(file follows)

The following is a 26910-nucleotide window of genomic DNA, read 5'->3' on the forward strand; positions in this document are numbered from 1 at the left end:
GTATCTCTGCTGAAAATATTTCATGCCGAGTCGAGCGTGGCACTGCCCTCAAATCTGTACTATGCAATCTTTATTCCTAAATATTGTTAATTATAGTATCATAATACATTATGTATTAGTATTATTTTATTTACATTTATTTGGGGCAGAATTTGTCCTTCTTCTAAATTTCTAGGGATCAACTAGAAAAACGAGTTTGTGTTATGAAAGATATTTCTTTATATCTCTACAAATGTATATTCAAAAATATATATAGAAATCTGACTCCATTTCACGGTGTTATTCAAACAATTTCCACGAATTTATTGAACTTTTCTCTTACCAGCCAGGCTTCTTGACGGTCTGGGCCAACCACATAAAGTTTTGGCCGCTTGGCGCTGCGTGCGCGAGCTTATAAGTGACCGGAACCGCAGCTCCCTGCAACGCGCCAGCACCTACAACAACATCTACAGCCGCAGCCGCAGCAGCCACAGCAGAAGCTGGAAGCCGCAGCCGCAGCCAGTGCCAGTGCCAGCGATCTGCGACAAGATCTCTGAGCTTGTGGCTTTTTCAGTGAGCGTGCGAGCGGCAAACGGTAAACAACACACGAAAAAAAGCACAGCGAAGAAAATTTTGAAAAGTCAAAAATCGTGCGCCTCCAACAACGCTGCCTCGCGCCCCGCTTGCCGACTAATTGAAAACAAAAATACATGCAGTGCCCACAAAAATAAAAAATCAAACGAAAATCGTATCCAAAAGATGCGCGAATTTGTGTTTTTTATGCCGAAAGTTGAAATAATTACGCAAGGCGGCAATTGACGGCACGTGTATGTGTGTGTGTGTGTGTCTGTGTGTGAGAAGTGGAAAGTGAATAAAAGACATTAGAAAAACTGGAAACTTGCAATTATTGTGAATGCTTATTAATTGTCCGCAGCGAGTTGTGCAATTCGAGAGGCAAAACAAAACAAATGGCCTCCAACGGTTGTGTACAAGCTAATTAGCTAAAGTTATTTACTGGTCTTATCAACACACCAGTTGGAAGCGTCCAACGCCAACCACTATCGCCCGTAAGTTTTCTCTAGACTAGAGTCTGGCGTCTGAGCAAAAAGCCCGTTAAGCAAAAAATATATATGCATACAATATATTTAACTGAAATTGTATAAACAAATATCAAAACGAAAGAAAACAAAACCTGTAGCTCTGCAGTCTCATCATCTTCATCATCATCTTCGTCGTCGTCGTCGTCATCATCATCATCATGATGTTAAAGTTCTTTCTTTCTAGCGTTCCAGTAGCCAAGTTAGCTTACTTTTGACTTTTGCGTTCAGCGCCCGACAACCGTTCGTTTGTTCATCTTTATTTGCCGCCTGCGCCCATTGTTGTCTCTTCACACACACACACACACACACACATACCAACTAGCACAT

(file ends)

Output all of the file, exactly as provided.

The following is a 26910-nucleotide window of genomic DNA, read 5'->3' on the forward strand; positions in this document are numbered from 1 at the left end:
GTATCTCTGCTGAAAATATTTCATGCCGAGTCGAGCGTGGCACTGCCCTCAAATCTGTACTATGCAATCTTTATTCCTAAATATTGTTAATTATAGTATCATAATACATTATGTATTAGTATTATTTTATTTACATTTATTTGGGGCAGAATTTGTCCTTCTTCTAAATTTCTAGGGATCAACTAGAAAAACGAGTTTGTGTTATGAAAGATATTTCTTTATATCTCTACAAATGTATATTCAAAAATATATATAGAAATCTGACTCCATTTCACGGTGTTATTCAAACAATTTCCACGAATTTATTGAACTTTTCTCTTACCAGCCAGGCTTCTTGACGGTCTGGGCCAACCACATAAAGTTTTGGCCGCTTGGCGCTGCGTGCGCGAGCTTATAAGTGACCGGAACCGCAGCTCCCTGCAACGCGCCAGCACCTACAACAACATCTACAGCCGCAGCCGCAGCAGCCACAGCAGAAGCTGGAAGCCGCAGCCGCAGCCAGTGCCAGTGCCAGCGATCTGCGACAAGATCTCTGAGCTTGTGGCTTTTTCAGTGAGCGTGCGAGCGGCAAACGGTAAACAACACACGAAAAAAAGCACAGCGAAGAAAATTTTGAAAAGTCAAAAATCGTGCGCCTCCAACAACGCTGCCTCGCGCCCCGCTTGCCGACTAATTGAAAACAAAAATACATGCAGTGCCCACAAAAATAAAAAATCAAACGAAAATCGTATCCAAAAGATGCGCGAATTTGTGTTTTTTATGCCGAAAGTTGAAATAATTACGCAAGGCGGCAATTGACGGCACGTGTATGTGTGTGTGTGTGTGTCTGTGTGTGAGAAGTGGAAAGTGAATAAAAGACATTAGAAAAACTGGAAACTTGCAATTATTGTGAATGCTTATTAATTGTCCGCAGCGAGTTGTGCAATTCGAGAGGCAAAACAAAACAAATGGCCTCCAACGGTTGTGTACAAGCTAATTAGCTAAAGTTATTTACTGGTCTTATCAACACACCAGTTGGAAGCGTCCAACGCCAACCACTATCGCCCGTAAGTTTTCTCTAGACTAGAGTCTGGCGTCTGAGCAAAAAGCCCGTTAAGCAAAAAATATATATGCATACAATATATTTAACTGAAATTGTATAAACAAATATCAAAACGAAAGAAAACAAAACCTGTAGCTCTGCAGTCTCATCATCTTCATCATCATCTTCGTCGTCGTCGTCGTCATCATCATCATCATGATGTTAAAGTTCTTTCTTTCTAGCGTTCCAGTAGCCAAGTTAGCTTACTTTTGACTTTTGCGTTCAGCGCCCGACAACCGTTCGTTTGTTCATCTTTATTTGCCGCCTGCGCCCATTGTTGTCTCTTCACACACACACACACACACACACATACCAACTAGCACAT